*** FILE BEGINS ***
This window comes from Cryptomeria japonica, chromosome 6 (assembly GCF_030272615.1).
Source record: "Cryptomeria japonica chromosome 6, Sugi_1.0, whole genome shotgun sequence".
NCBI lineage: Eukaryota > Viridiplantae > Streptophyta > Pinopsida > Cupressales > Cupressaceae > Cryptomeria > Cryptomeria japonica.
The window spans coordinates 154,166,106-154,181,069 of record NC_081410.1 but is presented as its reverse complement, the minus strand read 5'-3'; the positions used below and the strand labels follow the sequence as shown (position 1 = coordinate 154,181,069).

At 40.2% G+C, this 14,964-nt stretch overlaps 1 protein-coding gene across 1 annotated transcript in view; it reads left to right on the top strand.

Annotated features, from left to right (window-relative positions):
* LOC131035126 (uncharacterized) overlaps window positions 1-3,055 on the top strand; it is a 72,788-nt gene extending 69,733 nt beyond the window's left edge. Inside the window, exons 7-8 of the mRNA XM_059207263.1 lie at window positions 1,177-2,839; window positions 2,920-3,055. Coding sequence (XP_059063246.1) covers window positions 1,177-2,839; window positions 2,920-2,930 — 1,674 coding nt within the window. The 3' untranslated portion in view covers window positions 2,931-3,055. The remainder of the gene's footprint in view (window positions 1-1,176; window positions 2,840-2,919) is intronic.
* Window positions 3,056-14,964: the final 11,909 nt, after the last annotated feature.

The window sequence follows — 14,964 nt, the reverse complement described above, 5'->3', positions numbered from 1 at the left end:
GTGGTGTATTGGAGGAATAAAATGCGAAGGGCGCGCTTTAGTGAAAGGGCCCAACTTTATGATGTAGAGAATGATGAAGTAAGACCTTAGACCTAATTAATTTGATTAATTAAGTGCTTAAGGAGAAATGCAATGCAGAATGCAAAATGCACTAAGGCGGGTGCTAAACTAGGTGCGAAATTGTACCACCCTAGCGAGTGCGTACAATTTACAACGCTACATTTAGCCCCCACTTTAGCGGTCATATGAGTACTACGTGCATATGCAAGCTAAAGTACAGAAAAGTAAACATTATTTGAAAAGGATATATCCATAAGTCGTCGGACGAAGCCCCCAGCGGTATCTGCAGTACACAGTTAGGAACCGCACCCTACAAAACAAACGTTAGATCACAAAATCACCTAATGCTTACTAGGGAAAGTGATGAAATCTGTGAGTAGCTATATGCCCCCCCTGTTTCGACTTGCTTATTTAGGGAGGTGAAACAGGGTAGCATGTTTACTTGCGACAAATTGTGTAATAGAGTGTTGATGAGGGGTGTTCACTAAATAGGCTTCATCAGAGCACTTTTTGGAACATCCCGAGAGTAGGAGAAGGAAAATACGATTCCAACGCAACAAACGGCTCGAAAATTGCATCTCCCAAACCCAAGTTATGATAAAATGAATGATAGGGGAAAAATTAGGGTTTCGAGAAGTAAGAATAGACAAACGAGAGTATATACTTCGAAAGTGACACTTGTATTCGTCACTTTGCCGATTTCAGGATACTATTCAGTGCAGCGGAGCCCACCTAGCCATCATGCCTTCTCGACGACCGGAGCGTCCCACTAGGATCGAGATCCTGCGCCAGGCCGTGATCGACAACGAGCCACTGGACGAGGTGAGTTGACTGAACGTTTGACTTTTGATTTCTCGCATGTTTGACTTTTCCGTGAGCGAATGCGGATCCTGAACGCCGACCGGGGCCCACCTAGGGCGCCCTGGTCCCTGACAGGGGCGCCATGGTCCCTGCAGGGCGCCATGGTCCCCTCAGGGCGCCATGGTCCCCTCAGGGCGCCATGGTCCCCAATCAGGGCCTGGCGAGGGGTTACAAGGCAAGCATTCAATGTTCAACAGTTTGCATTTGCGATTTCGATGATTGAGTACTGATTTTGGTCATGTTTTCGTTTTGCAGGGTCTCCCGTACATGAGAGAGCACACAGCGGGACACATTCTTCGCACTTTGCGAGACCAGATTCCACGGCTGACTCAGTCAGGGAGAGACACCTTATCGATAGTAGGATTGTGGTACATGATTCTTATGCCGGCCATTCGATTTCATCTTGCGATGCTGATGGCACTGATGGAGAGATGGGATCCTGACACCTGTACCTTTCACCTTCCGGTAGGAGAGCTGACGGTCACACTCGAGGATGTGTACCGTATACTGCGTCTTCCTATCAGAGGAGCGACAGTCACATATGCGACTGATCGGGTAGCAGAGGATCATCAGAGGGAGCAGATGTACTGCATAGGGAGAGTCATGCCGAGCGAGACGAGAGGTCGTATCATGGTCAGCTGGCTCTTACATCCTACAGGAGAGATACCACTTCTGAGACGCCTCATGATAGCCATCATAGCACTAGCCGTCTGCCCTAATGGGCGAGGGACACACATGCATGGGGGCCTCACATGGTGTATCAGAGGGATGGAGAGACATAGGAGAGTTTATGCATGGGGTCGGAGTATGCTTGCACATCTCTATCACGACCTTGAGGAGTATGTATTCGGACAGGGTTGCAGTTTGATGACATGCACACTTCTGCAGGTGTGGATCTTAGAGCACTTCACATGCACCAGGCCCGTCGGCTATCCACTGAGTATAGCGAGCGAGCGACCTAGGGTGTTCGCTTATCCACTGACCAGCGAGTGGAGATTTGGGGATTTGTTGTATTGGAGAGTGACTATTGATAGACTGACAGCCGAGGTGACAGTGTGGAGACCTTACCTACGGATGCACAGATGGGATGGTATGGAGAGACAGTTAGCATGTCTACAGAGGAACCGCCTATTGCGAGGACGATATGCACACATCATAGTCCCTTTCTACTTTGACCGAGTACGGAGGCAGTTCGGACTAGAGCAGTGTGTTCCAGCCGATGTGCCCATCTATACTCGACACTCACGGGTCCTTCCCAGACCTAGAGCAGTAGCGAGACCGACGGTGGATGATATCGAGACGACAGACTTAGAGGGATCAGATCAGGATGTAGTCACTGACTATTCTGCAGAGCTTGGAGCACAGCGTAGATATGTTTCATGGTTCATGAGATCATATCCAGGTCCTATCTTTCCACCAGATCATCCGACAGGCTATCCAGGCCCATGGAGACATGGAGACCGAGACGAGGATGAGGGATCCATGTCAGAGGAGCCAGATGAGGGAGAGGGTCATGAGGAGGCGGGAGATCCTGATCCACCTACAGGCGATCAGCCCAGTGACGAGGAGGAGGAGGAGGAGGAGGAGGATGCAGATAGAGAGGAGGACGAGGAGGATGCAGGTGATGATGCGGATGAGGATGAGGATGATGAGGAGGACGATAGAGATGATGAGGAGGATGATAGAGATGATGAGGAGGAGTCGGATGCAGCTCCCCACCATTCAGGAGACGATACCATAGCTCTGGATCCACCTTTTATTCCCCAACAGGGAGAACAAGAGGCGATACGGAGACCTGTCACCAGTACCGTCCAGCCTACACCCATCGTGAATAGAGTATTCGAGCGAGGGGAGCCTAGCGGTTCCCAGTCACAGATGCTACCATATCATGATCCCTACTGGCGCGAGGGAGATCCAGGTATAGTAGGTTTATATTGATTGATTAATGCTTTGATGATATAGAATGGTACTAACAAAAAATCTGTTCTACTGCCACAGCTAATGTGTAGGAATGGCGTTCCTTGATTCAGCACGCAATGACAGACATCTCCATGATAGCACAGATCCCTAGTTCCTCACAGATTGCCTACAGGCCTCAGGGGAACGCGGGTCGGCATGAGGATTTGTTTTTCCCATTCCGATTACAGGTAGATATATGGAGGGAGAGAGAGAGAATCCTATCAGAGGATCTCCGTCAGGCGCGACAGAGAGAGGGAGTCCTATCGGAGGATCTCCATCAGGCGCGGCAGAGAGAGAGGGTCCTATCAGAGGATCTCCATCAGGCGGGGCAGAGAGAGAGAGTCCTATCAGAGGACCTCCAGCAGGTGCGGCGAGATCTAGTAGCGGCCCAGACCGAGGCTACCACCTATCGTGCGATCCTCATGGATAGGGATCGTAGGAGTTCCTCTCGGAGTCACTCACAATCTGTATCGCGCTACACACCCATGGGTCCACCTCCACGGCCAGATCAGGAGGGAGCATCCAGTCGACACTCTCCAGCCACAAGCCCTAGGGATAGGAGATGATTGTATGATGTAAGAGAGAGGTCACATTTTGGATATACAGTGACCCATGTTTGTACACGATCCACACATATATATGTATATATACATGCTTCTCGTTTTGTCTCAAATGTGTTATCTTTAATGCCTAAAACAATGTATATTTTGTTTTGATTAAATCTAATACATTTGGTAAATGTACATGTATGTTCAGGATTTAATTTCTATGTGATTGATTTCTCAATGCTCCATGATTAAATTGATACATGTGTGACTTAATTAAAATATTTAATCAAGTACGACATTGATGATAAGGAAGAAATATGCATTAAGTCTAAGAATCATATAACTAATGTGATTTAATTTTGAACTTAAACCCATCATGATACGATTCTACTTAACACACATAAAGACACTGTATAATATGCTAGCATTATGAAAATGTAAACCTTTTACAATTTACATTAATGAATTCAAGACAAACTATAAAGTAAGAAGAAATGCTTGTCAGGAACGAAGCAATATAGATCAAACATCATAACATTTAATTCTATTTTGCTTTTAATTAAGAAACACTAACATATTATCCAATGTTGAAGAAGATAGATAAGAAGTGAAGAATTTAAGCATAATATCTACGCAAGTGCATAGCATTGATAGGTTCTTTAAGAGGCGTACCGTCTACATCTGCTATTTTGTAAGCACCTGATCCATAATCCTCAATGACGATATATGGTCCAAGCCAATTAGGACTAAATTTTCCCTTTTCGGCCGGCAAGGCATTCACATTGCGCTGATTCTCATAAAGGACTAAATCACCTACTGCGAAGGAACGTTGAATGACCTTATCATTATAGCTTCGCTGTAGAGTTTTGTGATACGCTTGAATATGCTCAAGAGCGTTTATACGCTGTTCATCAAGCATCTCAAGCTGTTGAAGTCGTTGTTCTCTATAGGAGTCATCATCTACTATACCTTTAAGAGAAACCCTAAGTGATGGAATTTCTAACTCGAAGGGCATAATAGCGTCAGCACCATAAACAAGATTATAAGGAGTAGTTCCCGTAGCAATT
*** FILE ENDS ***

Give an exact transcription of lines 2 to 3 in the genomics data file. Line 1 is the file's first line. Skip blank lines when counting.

Source record: "Cryptomeria japonica chromosome 6, Sugi_1.0, whole genome shotgun sequence".
NCBI lineage: Eukaryota > Viridiplantae > Streptophyta > Pinopsida > Cupressales > Cupressaceae > Cryptomeria > Cryptomeria japonica.